As fans, for the most part, all we care about from our team’s players is their stats and how they help the team win. If Player A is the nicest guy in the world and can rush for 50 yards but Player B is a jerk and can rush for 100 yards, we’ll take Player B, no questions asked.
For the most part, the players on this list were talented football players in the prime of their careers and managed to stay out of trouble…until they retired.
Maybe you weren’t the biggest Brett Favre fan while he was still playing (I sure wasn’t). But until his first retirement (following the 2007 season), he was a well-enough behaved player off the football field, as well as being a legend on the field.
And then the trouble started. First, there was the trouble with Favre wanting to return to the Green Bay Packers but management insisting they were sticking with Favre’s successor, Aaron Rodgers. There were the pictures Favre sent to an employee in the Jets organization, and the scandal that ensued from that. And most recently were Favre’s comments implying that Rodgers fell into a lucky situation in Green Bay and that Rodgers should have even won a Super Bowl sooner.
Typical Favre doing anything he can to be in the spotlight.
I never had a problem with Tiki Barber when he was an NFL player. Even as an Eagles fan, I liked and respected him (maybe because I am a twin too). Barber was still an extremely talented NFL running back even into his early thirties until he abruptly announced his retirement.
The New York Giants went on to win the Super Bowl the next season without Barber, although he managed to keep himself in the news by claiming Eli Manning’s previous attempts to take charge at team meetings were comical, according to an article published on NBC Sports. Barber also openly criticized Tom Coughlin’s coaching style, saying Coughlin was outcoached after the Giants’ playoff loss in 2005.
Coughlin got the last laugh though when he and the Giants won Super Bowl XLII without Barber, and then Barber had a failed attempt at a comeback to the NFL this past fall.
While he was a receiver in the NFL, Marvin Harrison was smooth, consistent, and Peyton Manning’s number one go-to guy. Harrison made eight Pro Bowls and will almost assuredly be a Hall of Famer one day.
After he retired, Harrison was involved in an incident with a gun and a drug dealer, in which Harrison was alleged to have shot at a dealer named Dwight Dixon. Harrison was sued, news that tarnished his legacy, especially for a player always thought to be so mild-mannered as Harrison.
During his four years as an underachieving wide receiver for the Philadelphia Eagles, Freddie Mitchell liked to talk, but then again, lots of guys talk.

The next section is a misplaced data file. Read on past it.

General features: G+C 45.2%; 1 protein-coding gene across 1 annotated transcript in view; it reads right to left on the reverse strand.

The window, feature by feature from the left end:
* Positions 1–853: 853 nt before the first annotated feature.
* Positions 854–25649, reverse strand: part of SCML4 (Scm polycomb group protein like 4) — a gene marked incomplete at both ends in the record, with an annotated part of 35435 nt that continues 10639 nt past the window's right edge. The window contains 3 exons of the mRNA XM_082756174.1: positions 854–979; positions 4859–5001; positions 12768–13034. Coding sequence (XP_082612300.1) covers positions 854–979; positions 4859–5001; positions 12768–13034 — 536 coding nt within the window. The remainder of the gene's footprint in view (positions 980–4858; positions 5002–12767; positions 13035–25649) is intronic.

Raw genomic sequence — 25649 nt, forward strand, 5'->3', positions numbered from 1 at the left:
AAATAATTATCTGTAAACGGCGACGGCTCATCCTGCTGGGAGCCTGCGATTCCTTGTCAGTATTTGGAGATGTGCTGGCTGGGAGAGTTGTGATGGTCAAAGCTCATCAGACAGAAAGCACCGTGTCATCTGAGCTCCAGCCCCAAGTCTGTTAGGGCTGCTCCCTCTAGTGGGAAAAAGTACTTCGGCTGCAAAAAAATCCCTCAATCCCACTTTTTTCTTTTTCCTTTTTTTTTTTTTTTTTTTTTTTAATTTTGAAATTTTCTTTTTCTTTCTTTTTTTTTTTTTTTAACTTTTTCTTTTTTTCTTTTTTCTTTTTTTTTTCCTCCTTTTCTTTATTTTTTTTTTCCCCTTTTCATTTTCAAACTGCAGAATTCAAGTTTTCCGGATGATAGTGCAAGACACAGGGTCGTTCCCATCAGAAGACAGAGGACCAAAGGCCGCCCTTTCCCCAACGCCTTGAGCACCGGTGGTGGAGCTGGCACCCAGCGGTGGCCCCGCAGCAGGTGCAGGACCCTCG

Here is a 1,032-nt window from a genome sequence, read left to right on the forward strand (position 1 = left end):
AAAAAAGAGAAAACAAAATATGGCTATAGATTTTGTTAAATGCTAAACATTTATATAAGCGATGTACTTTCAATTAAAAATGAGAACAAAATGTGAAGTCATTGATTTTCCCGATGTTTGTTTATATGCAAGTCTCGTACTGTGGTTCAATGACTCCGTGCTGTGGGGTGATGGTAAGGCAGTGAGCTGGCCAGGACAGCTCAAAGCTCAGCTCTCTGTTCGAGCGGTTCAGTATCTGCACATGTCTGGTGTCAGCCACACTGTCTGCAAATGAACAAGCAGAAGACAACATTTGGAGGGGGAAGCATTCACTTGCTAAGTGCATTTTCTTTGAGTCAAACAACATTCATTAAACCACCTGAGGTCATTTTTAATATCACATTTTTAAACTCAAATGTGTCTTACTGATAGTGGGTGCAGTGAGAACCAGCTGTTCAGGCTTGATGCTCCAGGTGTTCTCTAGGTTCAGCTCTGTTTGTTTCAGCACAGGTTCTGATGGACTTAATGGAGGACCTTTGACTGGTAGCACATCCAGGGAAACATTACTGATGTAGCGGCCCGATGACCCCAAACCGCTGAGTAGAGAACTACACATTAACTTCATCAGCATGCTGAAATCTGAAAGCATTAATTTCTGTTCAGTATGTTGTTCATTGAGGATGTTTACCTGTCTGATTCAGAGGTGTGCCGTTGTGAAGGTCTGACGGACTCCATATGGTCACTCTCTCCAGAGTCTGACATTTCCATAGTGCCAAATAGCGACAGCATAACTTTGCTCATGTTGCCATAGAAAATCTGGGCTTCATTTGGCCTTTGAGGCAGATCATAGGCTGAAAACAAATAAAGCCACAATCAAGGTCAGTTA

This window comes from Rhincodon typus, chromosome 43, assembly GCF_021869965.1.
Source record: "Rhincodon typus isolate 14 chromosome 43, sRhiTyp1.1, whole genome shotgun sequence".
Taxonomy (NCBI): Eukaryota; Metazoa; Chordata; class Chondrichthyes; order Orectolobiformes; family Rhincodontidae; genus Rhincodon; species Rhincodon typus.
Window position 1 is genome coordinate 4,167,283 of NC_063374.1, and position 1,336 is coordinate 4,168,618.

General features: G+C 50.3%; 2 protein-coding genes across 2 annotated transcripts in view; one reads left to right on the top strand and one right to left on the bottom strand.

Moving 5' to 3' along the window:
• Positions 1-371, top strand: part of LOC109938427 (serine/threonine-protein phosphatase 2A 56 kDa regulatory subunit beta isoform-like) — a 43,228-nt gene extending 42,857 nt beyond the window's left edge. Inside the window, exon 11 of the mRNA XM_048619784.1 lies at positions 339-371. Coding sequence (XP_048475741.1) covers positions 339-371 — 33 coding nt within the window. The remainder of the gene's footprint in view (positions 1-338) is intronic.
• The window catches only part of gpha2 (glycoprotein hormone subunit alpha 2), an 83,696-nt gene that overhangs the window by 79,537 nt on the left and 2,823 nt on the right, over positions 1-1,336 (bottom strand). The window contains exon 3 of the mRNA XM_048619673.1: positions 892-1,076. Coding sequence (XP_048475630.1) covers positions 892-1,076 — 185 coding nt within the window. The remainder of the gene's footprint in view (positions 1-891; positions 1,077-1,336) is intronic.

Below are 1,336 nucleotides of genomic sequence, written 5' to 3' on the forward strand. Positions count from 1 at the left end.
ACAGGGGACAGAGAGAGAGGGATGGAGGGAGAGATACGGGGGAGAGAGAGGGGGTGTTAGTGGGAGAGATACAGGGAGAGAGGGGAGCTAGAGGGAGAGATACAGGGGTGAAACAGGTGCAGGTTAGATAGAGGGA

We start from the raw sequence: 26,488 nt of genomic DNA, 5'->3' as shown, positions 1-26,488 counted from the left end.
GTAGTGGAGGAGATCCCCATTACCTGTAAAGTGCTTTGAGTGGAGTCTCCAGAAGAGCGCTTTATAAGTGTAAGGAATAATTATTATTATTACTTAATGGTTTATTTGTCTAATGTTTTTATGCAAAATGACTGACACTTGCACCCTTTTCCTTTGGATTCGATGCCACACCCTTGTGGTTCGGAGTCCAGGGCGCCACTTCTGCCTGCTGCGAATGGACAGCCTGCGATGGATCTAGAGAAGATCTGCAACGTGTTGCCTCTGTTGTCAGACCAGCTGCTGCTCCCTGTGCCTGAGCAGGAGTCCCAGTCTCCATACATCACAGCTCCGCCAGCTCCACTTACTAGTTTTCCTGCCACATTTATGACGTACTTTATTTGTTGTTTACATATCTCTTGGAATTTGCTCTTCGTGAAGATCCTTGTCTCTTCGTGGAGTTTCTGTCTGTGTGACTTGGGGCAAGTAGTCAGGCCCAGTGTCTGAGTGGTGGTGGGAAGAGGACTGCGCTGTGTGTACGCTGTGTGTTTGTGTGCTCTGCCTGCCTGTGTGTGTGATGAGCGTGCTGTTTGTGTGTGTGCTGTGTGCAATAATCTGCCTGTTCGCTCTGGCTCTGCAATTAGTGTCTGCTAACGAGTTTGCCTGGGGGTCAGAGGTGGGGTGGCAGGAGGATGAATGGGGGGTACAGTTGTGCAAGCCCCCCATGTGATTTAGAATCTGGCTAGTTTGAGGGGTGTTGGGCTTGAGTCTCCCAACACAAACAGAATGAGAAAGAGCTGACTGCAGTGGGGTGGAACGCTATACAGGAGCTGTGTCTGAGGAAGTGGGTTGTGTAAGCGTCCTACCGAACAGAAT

The only problem was that Mitchell couldn’t back it up, and in what turned out to be the final game of his unproductive NFL career (the 24-21 Super Bowl loss to the New England Patriots), Mitchell caught fewer passes (1) than the guy who covered him (Rodney Harrison, 2).
The sports blog Deadspin reported that Mitchell went on to be a substitute teacher and was fired after asking girls for their phone number. Mitchell then was detained when seven pounds of marijuana was delivered to a barbecue business he owned in the summer of 2008, and a year later, he was pulled over for speeding and due to outstanding warrants for failure to pay child support, he was arrested and released on $250,000 bail
Henry was a star running back in the early 2000s, rushing for 1,438 yards and 13 touchdowns in 2002 and rejuvenating his career in 2006 with a third (and final) 1,000 yard campaign to go with seven scores on the ground.
Off the field, Henry isn’t so much a star. Reports from a New York Times article published two years ago said Henry is the father of nine children to eight different women; now apparently he is up to 11 children with 10 different women, according to his Wikipedia page.
Along with the multiple failures in his paying his child support, suspensions for marijuana use, and a recent cocaine trafficking incident that earned him three years in prison, Henry isn’t the type of role model young children should choose.
A talented receiver back in the 1980s, Collinsworth totaled 6,698 receiving yards and 36 touchdowns in a nine-year career with the Cincinnati Bengals.
Now as an analyst on NBC’s Sunday Night Football, Collinsworth may be my least favorite commentator in all of sports. He strikes me as unintelligent and extremely negative, and the majority of people I know can’t stand him.
Maybe he's just bitter that he never won a Super Bowl.
This one is a little too obvious. O.J. was a Hall of Fame running back in the 1970s for the Buffalo Bills, but it was what he did after he retired that made him even more famous.
We all know of O.J.’s murder, the famous trial, the slow speed car chase, and the lack of conviction that allowed O.J. to walk free. O.J. went as far as to attempt to write a book, If I Did It, detailing how he would have done the murders…if he had done them.
O.J. is currently serving a 33-year sentence in prison for numerous felonies, including armed robberies and kidnapping.